'Pooled testing' for COVID-19 holds promise, pitfalls
WASHINGTON - The nation's top health officials are banking on a new approach to dramatically boost U.S. screening for the coronavirus: combining test samples in batches instead of running them one by one.
The potential benefits include stretching laboratory supplies, reducing costs and expanding testing to millions more Americans who may unknowingly be spreading the virus. Health officials think infected people who aren't showing symptoms are largely responsible for the rising number of cases across more than half of states.
“Pooling would give us the capacity to go from a half-a-million tests per day to potentially 5 million individuals tested per day,” Dr. Deborah Birx, the White House’s coronavirus response coordinator, told a recent meeting of laboratory experts.
For now, federal health regulators have not cleared any labs or test maker to use the technique. The Food and Drug Administration issued guidelines for test makers in mid-June and wants each to first show that mixing samples doesn’t hurt accuracy, one of the potential downsides.
So it's not clear when pooled testing may be available for mass screenings at schools and businesses.
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The principle is simple: Instead of running each person's test individually, laboratories would combine parts of nasal swab samples from several people and test them together. A negative result would clear everyone in the batch. A positive result would require each sample to be individually retested. Pooling works best with lab-run tests, which take hours — not the much quicker individual tests used in clinics or doctor's offices.
The idea for pooling dates from World War II, when it was considered for quickly screening blood samples from U.S. draftees for syphilis. Since then it has been adopted to screen blood samples for HIV and hepatitis. And developing countries have used pooled samples to stretch testing supplies.
China reported using the approach as part of a recent campaign to test all 11 million residents of Wuhan, the city where the virus first emerged late last year.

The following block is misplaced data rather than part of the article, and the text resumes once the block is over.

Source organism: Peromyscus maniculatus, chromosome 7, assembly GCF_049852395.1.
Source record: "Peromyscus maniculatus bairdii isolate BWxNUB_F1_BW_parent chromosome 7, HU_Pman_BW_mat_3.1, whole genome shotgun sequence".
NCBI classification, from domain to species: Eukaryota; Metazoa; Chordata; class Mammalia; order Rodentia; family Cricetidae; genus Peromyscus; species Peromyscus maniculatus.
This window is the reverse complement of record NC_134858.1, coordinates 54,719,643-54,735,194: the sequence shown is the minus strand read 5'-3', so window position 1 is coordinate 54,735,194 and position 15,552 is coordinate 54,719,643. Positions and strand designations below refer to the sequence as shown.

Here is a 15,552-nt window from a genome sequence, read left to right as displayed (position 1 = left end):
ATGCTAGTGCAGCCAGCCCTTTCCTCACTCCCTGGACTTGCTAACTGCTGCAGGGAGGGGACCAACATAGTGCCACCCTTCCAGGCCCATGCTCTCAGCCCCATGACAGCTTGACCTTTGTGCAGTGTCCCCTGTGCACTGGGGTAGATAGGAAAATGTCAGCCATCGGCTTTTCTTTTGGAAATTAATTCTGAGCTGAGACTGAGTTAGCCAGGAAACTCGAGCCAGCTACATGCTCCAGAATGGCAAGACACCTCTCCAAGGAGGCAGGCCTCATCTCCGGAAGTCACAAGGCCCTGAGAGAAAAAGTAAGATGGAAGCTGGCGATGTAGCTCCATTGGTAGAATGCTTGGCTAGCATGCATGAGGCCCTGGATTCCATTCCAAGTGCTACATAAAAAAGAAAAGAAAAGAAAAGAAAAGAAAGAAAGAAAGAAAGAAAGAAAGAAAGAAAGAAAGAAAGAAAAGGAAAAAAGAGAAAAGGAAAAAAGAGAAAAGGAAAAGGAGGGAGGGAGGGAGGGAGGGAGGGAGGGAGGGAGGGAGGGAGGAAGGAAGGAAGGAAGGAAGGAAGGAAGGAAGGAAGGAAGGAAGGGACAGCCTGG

“Americans think this is some new concept because ordinarily we don’t have this challenge of having to stretch testing capacity,” said Darius Lakdawalla, a health economist at the University of Southern California.
Lakdawalla and colleagues estimate that pooled testing could save schools and businesses between 50% and 70% on costs. Under their model, a group of 100 employees could be divided into 20 batches of five people. Assuming 5% of people carry the virus, only five pools would test positive, requiring individual testing. Ultimately, 45 tests would be needed for the pooled approach, versus 100 individual tests.
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But pooling won’t always be the best option. Importantly, it won’t save time or resources when used in COVID-19 hot spots, such as an outbreak at a nursing home. That’s because the logistical and financial benefits of pooling only add up when a small number of pools test positive.
Experts recommend the technique when fewer than 10% of people are expected to test positive. About 7% of U.S. tests have been positive for the virus in the past week, according to an AP analysis, though rates vary widely from place to place. For example, pooling would not be cost-effective in Arizona, where a surge has pushed positive test results to over 22%. But the approach could make sense in New Jersey, with a positivity rate under 2%.
Nebraska’s state health laboratory used batch testing with special permission from the governor and the FDA in March. The lab’s director said they had to stop several weeks ago when their positive rate jumped to 17% with outbreaks at meat packing plants.
“We knew that pooling wasn’t working anymore when those rates started going up,” said Dr. Peter Iwen.
Reserving pooled testing for large groups with low rates of infection dovetails with the government's increasing focus on people without symptoms spreading the virus, especially younger people.
“It’s a really good tool. It can be used in any of a number of circumstances, including at the community level or even in schools,” Dr. Anthony Fauci, the nation’s top infectious-disease expert, told a Senate hearing Tuesday.
Still, they may still have to convince some key players to adopt the method. LabCorp, one of the nation's biggest testing chains, said in an email that it is familiar with pooled testing but currently believes “individual patient testing is the most effective and efficient way" to test for COVID-19.
Dr. Colleen Kraft of Emory University worries that batched testing — with its multiple rounds of screening for some patients — could slow test results, a key factor for getting those infected into quarantine.
“If you are trying to do something rapid, this actually prolongs the turnaround time," Kraft said.
She and others also have concerns about accuracy, since test performance tends to drop when screening in larger groups of people where the targeted disease is less common.
“If we can’t trust the test results then there’s no point in doing the test,” said Jennifer Nuzzo, of the Johns Hopkins University’s Covid-19 Testing Insights Initiative.
AP writers Lauran Neergaard in Washington, Nicky Forster in New York and Christina A. Cassidy in Atlanta contributed to this report.